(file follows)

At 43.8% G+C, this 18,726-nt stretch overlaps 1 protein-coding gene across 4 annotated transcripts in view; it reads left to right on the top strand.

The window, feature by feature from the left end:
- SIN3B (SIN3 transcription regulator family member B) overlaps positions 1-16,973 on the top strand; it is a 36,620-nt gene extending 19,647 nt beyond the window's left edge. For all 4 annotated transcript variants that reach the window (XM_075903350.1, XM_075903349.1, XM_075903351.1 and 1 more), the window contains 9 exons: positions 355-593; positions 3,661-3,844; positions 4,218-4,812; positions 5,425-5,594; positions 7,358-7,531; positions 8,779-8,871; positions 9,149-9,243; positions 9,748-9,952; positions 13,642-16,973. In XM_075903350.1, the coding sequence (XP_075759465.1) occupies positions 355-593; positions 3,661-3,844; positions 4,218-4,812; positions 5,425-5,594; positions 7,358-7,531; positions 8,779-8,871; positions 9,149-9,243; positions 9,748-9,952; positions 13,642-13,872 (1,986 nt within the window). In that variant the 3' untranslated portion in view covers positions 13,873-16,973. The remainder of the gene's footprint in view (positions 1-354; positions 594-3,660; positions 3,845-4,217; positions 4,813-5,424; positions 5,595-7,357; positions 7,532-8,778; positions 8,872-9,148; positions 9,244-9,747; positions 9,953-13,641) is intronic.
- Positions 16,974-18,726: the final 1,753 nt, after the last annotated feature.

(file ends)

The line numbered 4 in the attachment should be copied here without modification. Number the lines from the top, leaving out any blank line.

- Positions 16,974-18,726: the final 1,753 nt, after the last annotated feature.